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Past Shows

Making Space Exhibit

By Jeremy Kester
First Congregational Church Portland Oregon

This October, The Northwest Stone Sculptors Association partnered with the Pacific Northwest Sculptors for the first time in a group show with thirty-one participating artists. The Making Space special four-day exhibit was held in the Art Reach Gallery at the First Congregational Church, across the park from the Portland Art Museum. Timed in conjunction with the International Sculpture Conference, the show allowed for many opportunities to share art, ideas, and inspiration with both new and familiar members of the sculpture community from around the world.

Inspire Martin EichingerThe First Congregational Church is one of the few examples of Venetian Gothic architecture in the United States and home to the oldest continuous art gallery in Portland. It has a rich tradition of supporting the arts, dating back to the first exhibition in 1875, which featured oil paintings and marble sculptures. The central location is within walking distance of the Portland Art Museum, the Pacific Northwest College of Art, Portland State University, and many of the other galleries and studios that participated in the International Sculpture Conference (ISC).

The joining of the NWSSA and PNWS made for an eclectic mix of styles and media. The show was cohesively curated with something for everyone. Bronze was well-represented. Martin Eichinger’s Inspire dances with graceful fluidity, while Progression, by Jason Johnston, has a cerebral narrative that continues to pull you in and provoke thoughts of endless, cooperative struggle. Fresh off the banker, Sinuosity, by Monika Hawkinson, in honeycomb calcite, glowed in the middle of the room, attracting touches of admiration.  Raphael Sebba has convinced marble to swirl and fold with clean elegance in Rebirth. Tony Furtado’s Disappearing makes its point about extinction with masterful figurative abstraction in ceramic and metal. The Sunday reception was well-attended, and the central location allowed for the stream of visitors attending the ISC to flow throughout the event.    

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David L. Edwards Retrospective Exhibition

David L. Edwards Retrospective Exhibition
David L. Edwards 90th Birthday Retrospective Exhibition

Join NWSSA in celebrating David Edwards 90th birthday at his 3-day Retrospective Exhibition! It will be held at The Steam Plant in downtown Olympia, WA, and includes his works in wood and stone.  While it has been a little while since he has stayed to make dust with us during the week, David still faithfully visits the annual symposium every year to renew his membership and visit with friends and sculptors.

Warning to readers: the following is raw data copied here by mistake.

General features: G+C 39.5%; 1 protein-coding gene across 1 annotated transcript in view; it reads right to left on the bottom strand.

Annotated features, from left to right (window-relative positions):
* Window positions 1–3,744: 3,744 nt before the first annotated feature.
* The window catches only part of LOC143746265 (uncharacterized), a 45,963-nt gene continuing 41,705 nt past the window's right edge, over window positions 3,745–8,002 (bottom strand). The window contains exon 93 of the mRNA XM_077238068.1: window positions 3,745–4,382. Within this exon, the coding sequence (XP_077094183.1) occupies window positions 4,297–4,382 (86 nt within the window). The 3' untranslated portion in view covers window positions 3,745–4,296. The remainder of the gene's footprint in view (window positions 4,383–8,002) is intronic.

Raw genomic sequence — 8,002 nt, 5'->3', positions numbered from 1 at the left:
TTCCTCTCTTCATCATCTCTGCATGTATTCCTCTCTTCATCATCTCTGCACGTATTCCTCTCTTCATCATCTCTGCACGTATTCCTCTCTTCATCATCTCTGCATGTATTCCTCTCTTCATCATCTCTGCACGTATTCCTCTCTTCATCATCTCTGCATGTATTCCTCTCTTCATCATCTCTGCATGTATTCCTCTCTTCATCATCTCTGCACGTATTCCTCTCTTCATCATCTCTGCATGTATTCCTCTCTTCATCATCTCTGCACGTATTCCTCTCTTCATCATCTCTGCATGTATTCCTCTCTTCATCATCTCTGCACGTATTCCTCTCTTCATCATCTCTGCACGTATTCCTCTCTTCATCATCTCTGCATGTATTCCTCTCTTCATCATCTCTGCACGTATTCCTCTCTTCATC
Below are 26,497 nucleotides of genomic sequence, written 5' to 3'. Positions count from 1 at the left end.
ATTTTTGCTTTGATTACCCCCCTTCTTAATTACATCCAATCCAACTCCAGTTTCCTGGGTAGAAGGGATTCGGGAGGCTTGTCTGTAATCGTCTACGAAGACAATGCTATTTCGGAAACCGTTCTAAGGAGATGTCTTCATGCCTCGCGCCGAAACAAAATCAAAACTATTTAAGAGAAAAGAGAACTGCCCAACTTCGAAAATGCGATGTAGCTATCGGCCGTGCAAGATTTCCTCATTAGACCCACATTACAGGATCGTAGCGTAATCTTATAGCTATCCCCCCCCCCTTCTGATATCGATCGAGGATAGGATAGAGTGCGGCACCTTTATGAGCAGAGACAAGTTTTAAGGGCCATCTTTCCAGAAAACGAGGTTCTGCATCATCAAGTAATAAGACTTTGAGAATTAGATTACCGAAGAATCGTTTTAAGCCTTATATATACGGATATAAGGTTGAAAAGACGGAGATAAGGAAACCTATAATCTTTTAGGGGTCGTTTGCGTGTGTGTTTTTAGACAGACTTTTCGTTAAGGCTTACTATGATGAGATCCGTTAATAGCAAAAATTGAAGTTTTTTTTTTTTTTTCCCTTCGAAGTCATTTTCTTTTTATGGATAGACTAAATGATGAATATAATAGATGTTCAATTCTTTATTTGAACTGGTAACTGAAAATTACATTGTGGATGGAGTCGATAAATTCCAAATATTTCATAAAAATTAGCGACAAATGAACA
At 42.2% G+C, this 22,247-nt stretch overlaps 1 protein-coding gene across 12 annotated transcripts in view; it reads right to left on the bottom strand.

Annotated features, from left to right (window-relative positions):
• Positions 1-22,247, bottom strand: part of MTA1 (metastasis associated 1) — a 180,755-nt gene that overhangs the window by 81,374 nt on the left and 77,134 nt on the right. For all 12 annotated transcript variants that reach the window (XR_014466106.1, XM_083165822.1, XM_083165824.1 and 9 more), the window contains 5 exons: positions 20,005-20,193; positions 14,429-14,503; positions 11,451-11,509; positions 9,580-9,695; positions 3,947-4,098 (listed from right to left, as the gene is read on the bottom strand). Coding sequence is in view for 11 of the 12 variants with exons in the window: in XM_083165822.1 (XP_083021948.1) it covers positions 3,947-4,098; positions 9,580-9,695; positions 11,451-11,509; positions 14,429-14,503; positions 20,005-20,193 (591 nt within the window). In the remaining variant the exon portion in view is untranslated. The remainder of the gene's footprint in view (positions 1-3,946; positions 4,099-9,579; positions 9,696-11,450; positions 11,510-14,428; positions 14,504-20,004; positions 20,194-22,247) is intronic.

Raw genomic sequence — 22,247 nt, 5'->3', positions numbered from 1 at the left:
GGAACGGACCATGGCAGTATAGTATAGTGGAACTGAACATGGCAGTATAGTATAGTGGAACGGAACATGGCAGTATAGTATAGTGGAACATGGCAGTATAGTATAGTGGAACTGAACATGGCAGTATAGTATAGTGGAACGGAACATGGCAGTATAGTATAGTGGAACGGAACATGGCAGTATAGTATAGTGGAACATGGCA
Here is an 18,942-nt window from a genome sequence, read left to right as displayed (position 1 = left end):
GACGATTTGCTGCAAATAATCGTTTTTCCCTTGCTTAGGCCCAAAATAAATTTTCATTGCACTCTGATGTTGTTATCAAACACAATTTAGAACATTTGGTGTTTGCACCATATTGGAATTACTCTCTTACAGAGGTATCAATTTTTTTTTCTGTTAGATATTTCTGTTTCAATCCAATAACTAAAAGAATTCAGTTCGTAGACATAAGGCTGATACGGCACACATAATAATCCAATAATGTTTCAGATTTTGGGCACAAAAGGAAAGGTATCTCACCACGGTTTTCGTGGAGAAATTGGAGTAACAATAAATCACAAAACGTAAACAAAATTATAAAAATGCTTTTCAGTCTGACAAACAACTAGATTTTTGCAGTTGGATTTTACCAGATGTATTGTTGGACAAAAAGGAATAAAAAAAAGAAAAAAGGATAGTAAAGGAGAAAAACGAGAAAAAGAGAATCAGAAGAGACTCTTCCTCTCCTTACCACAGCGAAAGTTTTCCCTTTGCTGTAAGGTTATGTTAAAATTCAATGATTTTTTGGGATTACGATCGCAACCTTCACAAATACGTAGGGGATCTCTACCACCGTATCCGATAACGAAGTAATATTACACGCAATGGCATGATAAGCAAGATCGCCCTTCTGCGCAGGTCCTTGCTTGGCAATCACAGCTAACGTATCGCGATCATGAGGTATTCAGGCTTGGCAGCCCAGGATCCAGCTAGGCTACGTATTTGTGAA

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Having a (Sand)blast with Lisa Ponder - Nov/Dec 2004

The Silver Falls NWSSA symposium was a great experience again this year. Lisa Ponder’s classes on sandblasting added a new and interesting dimension.

 

The hallmark of good instruction is preparation, both in (a) experience, expertise, and enthusiasm, and (b) with specific materials for presentation. Lisa provided both in abundance. Her three-day series of classes started with an overview of materials, equipment and techniques. For those of us who had not done sandblasting before, she introduced the process in a way that invited and challenged each of us to choose a personal project through which we could learn by doing and come away with the reward for our efforts. Lisa demonstrated how to apply stencil material to both rough and smooth surfaces, then generously supplied us with stencil tools, and encouragement to create our own design.

 

The final day, with sand and blasting equipment ready, we donned protective gear and blasted our way to success. The value of immediate rewards in learning was evident as Lisa led each of us through the processes involved in completing our first specimens. Paul Buckner awed everyone with his Native American hand print designs on slate, giving us all aspirations of doing more creative projects.

 

Lisa’s guidance showed us the range of possibilities, warned of perils and pitfalls, but assured participants that sandblasting is something we can all do. We took home our projects to prove it. Thanks, Lisa, for a well done set of classes